Perhaps the war on Christmas isn’t something to be terribly worried about. In fact, the secularization of Christmas is as old as Christmas itself, since Christmas only began being celebrated as a means of preserving a pagan Roman holiday. And early church fathers bemoaned that the Romans kept celebrating Christmas in the same depraved manner they had celebrated the previous pagan holiday.

Harriet Beacher Stowe complained about the stress of getting a Christmas gift for everyone on her list—in 1834! Yet despite the long history of these holiday complaints, Christmas is still celebrated and is so popular that we refer to it not just as a holiday but the holiday.

If Christmas is still our preeminent national holiday, why the annual complaints? Perhaps people are surprised at the way Christmas is celebrated so publicly. Since the 1950s, it seems that public displays of Christianity are increasingly less acceptable. Yet legally, Christian displays, including Christmas nativity scenes, are allowed anywhere any public displays are allowed.

What public actions are we taking to make Christmas religious in our own lives this season?

If there are not as many displays of Christianity in public at Christmas, I would argue it’s no deplorable government conspiracy.  It’s because we as Christians aren’t putting them there.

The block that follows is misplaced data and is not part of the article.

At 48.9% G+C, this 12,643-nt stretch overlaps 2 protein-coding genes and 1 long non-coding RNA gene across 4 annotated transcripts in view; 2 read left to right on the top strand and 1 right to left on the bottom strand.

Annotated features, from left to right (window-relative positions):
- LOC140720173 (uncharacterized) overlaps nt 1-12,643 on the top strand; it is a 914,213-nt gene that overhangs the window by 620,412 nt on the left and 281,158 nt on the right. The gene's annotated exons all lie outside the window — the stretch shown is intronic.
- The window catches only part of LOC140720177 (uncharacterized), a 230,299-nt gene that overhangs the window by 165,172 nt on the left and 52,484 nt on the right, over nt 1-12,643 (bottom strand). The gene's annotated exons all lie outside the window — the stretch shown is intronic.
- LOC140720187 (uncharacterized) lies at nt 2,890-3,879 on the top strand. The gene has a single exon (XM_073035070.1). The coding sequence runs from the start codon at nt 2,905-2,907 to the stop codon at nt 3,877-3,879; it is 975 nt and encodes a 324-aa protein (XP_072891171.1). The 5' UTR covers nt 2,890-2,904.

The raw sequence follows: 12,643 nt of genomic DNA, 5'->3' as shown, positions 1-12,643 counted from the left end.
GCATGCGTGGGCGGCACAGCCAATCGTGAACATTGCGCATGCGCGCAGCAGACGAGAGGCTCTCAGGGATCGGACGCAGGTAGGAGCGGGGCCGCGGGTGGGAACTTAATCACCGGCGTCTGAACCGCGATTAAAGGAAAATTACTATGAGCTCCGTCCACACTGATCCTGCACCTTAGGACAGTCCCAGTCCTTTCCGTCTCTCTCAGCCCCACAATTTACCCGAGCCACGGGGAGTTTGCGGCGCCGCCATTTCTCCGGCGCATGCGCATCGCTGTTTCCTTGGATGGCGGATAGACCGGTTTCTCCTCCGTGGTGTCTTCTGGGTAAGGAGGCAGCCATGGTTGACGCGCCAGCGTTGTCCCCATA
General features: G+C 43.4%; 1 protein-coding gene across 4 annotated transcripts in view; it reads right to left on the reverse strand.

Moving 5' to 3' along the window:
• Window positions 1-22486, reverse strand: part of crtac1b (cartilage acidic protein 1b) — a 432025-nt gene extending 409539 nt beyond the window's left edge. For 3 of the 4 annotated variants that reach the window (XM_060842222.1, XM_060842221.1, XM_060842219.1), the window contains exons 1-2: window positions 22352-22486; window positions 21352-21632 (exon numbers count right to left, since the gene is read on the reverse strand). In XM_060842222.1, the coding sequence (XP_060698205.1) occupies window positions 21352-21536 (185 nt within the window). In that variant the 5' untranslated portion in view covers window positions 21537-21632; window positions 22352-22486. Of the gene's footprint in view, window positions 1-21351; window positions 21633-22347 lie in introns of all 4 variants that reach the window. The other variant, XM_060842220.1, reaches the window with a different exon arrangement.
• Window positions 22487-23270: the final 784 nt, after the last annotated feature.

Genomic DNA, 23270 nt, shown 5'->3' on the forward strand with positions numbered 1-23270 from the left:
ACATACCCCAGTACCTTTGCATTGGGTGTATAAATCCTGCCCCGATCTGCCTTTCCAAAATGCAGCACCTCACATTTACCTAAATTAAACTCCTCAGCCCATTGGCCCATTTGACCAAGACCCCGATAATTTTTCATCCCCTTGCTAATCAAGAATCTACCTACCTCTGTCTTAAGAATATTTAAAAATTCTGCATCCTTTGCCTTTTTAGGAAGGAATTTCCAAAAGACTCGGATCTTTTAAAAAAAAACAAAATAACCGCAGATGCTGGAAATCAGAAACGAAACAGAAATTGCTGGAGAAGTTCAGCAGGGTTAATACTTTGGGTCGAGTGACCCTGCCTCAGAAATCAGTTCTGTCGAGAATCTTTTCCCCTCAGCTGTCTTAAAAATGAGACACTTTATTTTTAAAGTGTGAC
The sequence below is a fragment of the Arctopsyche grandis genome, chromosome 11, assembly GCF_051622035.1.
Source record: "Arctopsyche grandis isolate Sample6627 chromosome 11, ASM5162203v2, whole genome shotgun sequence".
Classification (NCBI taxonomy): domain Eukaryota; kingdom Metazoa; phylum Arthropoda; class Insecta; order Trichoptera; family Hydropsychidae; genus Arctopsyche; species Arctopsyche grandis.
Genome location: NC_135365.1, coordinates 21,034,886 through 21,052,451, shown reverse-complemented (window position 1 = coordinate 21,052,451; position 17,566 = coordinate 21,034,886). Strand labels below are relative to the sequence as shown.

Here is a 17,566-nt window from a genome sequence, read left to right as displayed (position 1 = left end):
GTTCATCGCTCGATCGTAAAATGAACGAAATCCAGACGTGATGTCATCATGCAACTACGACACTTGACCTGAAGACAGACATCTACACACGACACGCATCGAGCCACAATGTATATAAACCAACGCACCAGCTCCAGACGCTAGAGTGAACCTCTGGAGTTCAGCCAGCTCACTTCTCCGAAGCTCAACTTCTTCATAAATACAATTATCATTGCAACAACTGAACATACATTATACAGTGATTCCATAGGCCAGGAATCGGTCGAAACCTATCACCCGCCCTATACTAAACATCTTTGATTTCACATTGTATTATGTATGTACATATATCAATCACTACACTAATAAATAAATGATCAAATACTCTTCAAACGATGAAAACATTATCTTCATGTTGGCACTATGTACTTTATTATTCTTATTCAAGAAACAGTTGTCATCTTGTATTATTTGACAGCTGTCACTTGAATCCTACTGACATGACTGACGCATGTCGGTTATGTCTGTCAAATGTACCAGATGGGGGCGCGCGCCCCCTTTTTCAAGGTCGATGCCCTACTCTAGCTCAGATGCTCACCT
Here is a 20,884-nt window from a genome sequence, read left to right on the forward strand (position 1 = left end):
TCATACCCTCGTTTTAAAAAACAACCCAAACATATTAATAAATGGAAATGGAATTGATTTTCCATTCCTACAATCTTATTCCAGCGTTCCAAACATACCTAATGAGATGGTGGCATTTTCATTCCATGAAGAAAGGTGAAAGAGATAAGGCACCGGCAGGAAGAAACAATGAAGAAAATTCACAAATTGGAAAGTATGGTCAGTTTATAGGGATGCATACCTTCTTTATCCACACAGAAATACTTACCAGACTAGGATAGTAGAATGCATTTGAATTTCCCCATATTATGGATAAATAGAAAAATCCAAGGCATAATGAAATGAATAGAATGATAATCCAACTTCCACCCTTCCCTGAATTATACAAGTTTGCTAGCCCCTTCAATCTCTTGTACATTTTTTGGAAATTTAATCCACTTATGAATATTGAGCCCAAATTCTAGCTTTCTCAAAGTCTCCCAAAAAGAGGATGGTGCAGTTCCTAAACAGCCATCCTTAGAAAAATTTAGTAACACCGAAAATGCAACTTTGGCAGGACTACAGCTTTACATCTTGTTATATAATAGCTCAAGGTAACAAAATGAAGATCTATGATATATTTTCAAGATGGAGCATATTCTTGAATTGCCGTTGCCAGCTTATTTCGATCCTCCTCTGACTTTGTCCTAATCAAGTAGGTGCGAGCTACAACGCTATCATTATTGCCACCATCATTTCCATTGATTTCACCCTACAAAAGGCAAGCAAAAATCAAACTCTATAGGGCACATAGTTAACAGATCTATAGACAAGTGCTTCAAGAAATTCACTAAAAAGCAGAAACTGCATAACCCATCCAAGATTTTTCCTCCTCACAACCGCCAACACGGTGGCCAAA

This year presents a unique opportunity for unity among those celebrating a variety of holidays, as well as an opportunity for followers of Jesus to celebrate Christmas passionately in the public square.

Charlie Brown and Lucy were supposed to be putting on an entirely secular Christmas program. It included Jingle Bells and dancing instead of nativity scenes. The main concern was that the Christmas tree was too small. Linus, bothered by this, stepped up and on center stage, he presented to their program audience, and by extension to the fifty percent of American televisions turned to the program, what Christmas was really about.

Linus stood up to Lucy, and Charles Shultz stood up to secular network executives. But you know what? No one stopped either of them, and they declared the religious message around Christmas. We need more people like Linus who shrugged off the naysayers, and went ahead to simply share his faith in Jesus Christ. What public actions are we taking to make Christmas religious in our own lives this season?

In my view, we need less false outrage from people concerned that being wished Happy Holidays while purchasing their big-screen TV represents a “war on Christmas.” If you’re among those who worry Christmas is losing its sacred quality, then let’s open our mouths in our homes, in our chapels, and in the public square to proclaim the good news of the birth and divinity of Jesus Christ.

That’s the only way to combat any real or perceived war on Christmas.

About the author

C.D. Cunningham

C.D. Cunningham is the managing editor of Public Square magazine. After graduating from BYU-Idaho, he studied religion at Harvard University Extension. He serves on the board of the Latter-day Saint Publishing and Media Association.